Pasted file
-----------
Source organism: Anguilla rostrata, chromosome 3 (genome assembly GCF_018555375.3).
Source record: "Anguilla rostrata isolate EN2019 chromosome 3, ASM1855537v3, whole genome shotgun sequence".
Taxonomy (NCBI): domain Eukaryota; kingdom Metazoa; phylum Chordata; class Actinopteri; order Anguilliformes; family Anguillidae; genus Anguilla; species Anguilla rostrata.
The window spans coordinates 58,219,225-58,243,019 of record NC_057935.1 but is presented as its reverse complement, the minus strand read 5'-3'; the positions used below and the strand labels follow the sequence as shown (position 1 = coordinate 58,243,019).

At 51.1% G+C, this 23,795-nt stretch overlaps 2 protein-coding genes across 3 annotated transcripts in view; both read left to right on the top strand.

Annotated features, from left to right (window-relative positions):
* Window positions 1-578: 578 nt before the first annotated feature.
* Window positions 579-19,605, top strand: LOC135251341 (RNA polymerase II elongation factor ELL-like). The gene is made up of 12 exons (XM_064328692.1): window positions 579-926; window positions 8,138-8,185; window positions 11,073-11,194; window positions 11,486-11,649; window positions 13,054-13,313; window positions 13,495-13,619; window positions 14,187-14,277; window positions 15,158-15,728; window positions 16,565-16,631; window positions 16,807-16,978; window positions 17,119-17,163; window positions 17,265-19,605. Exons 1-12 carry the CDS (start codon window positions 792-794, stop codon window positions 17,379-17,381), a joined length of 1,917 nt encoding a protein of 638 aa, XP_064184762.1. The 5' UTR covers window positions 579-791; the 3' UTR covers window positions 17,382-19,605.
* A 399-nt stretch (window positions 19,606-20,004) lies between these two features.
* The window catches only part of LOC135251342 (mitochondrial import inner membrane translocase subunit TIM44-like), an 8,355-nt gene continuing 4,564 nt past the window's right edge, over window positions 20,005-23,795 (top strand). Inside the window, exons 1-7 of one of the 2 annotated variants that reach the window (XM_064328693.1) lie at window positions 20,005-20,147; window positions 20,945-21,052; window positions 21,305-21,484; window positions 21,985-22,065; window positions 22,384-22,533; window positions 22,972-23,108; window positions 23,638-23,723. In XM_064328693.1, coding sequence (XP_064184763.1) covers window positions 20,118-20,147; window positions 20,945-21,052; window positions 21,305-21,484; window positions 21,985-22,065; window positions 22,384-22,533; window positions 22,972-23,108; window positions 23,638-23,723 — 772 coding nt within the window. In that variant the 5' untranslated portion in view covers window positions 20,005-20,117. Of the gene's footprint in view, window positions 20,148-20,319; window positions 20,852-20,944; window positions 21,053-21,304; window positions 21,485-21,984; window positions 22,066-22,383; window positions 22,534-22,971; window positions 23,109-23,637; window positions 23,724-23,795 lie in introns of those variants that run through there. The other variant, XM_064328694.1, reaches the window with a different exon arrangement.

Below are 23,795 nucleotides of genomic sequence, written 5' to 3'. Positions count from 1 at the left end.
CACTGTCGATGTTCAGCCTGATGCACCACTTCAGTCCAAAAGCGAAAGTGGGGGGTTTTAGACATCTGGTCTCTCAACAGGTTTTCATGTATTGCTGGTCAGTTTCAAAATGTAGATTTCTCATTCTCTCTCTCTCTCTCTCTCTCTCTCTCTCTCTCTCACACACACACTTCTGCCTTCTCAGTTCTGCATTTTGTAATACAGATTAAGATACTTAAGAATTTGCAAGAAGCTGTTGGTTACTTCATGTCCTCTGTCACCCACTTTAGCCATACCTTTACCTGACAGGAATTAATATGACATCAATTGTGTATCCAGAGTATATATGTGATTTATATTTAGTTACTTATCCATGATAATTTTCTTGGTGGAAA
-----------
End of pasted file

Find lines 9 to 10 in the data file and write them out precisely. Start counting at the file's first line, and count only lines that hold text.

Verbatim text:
* A 399-nt stretch (window positions 19,606-20,004) lies between these two features.
* The window catches only part of LOC135251342 (mitochondrial import inner membrane translocase subunit TIM44-like), an 8,355-nt gene continuing 4,564 nt past the window's right edge, over window positions 20,005-23,795 (top strand). Inside the window, exons 1-7 of one of the 2 annotated variants that reach the window (XM_064328693.1) lie at window positions 20,005-20,147; window positions 20,945-21,052; window positions 21,305-21,484; window positions 21,985-22,065; window positions 22,384-22,533; window positions 22,972-23,108; window positions 23,638-23,723. In XM_064328693.1, coding sequence (XP_064184763.1) covers window positions 20,118-20,147; window positions 20,945-21,052; window positions 21,305-21,484; window positions 21,985-22,065; window positions 22,384-22,533; window positions 22,972-23,108; window positions 23,638-23,723 — 772 coding nt within the window. In that variant the 5' untranslated portion in view covers window positions 20,005-20,117. Of the gene's footprint in view, window positions 20,148-20,319; window positions 20,852-20,944; window positions 21,053-21,304; window positions 21,485-21,984; window positions 22,066-22,383; window positions 22,534-22,971; window positions 23,109-23,637; window positions 23,724-23,795 lie in introns of those variants that run through there. The other variant, XM_064328694.1, reaches the window with a different exon arrangement.